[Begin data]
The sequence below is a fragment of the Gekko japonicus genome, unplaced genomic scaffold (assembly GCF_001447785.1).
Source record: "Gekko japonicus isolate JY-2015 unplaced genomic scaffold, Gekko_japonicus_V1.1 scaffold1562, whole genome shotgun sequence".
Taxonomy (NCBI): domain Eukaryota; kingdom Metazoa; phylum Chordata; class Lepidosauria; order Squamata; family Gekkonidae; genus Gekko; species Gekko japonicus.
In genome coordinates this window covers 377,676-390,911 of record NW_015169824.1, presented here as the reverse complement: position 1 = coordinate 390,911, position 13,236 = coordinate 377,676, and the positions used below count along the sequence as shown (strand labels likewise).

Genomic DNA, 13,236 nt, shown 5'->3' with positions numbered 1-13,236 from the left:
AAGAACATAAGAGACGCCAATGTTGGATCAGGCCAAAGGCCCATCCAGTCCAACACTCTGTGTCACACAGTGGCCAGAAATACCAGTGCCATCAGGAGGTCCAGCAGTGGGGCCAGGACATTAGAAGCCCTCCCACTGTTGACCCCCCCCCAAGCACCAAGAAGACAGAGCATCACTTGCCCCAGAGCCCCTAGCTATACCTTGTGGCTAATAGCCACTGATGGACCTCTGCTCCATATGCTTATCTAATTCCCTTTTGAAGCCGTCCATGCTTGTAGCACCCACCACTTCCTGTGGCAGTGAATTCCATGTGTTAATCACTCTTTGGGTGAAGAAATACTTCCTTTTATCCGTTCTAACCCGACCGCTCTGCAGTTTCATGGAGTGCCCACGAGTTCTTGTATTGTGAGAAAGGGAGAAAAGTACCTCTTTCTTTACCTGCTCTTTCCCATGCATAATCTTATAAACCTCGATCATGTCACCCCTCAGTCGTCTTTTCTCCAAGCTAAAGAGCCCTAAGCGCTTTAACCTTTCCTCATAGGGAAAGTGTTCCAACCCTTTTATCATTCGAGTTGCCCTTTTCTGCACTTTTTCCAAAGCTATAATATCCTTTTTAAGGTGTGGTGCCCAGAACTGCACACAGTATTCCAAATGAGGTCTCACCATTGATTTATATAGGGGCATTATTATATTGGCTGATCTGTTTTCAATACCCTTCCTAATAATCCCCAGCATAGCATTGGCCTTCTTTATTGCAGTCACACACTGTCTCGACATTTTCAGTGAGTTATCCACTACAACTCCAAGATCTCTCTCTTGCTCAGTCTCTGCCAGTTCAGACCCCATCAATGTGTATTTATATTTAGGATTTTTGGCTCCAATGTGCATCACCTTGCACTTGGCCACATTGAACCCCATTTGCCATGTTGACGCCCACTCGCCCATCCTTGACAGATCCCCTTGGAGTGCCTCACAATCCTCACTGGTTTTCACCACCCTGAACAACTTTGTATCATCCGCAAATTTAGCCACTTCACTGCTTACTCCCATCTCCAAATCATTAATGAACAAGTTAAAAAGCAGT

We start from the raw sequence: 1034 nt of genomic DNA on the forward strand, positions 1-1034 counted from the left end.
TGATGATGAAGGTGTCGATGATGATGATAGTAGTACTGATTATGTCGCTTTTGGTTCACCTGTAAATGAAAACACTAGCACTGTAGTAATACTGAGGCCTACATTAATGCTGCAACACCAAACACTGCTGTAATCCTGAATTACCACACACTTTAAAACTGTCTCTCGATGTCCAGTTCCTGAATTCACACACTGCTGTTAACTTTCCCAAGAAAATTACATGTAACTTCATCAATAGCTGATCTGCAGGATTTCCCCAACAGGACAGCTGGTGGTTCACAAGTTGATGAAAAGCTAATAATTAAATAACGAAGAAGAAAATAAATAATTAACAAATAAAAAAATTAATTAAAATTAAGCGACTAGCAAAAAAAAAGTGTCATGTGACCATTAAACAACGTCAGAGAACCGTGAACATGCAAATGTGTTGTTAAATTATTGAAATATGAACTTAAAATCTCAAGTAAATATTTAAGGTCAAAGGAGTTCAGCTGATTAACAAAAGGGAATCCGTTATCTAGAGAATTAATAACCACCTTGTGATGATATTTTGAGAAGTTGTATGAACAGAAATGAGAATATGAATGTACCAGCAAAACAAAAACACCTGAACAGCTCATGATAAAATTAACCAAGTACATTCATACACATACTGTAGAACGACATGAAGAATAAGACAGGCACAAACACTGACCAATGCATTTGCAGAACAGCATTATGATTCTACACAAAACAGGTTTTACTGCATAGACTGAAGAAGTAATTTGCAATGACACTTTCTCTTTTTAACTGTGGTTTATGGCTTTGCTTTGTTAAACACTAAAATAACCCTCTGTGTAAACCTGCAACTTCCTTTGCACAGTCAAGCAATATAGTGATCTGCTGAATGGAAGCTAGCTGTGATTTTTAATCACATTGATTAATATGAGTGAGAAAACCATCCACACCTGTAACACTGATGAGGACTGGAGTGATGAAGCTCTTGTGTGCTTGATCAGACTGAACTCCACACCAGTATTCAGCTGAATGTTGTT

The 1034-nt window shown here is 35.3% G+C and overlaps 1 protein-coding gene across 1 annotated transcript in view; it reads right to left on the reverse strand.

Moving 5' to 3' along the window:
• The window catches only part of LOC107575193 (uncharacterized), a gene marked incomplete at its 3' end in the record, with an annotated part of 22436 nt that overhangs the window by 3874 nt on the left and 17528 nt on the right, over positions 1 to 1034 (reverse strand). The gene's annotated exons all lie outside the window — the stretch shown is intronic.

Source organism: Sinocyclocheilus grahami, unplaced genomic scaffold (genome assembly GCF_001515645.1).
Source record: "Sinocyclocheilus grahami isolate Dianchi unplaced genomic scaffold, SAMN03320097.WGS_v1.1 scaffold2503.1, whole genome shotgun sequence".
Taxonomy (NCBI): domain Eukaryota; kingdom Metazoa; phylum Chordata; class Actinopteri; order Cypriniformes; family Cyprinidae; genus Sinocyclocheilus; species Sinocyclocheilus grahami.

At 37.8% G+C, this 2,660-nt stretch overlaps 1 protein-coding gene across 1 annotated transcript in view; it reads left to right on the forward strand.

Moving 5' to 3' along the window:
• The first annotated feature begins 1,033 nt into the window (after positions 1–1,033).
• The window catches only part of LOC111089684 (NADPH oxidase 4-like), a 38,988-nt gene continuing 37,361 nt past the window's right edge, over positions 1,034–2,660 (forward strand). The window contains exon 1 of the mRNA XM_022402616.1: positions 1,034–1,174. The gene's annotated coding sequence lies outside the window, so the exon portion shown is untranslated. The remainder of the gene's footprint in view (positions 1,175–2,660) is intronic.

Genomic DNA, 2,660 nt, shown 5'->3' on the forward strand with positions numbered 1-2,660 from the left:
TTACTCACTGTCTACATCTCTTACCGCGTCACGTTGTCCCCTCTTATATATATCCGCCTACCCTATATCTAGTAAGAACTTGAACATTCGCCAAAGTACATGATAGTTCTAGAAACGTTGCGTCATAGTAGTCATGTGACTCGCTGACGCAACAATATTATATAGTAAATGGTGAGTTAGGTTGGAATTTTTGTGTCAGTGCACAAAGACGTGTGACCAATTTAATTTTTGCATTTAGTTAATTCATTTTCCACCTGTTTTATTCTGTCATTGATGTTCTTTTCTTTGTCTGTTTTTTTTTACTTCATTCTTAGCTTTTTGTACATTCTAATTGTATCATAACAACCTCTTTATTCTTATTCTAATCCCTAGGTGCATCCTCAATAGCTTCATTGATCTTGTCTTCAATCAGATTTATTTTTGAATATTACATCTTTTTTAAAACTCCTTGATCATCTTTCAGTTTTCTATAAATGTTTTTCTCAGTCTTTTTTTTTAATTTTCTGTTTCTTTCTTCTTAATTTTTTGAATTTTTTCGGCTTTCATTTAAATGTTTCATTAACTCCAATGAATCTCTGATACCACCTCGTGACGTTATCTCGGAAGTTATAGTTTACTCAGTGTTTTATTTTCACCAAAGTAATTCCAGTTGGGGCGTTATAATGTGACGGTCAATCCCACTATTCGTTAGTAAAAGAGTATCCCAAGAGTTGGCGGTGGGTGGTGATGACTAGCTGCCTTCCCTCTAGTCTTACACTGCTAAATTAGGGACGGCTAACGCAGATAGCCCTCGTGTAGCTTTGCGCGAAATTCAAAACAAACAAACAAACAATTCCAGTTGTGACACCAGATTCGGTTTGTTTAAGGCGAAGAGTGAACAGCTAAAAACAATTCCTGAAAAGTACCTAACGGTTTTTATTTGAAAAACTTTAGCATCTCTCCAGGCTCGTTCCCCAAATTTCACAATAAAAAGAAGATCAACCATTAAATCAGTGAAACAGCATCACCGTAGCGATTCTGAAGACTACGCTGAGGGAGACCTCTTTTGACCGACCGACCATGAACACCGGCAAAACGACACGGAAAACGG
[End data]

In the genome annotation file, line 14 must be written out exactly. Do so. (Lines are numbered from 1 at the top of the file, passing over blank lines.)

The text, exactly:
Taxonomy (NCBI): domain Eukaryota; kingdom Metazoa; phylum Chordata; class Actinopteri; order Cypriniformes; family Cyprinidae; genus Sinocyclocheilus; species Sinocyclocheilus grahami.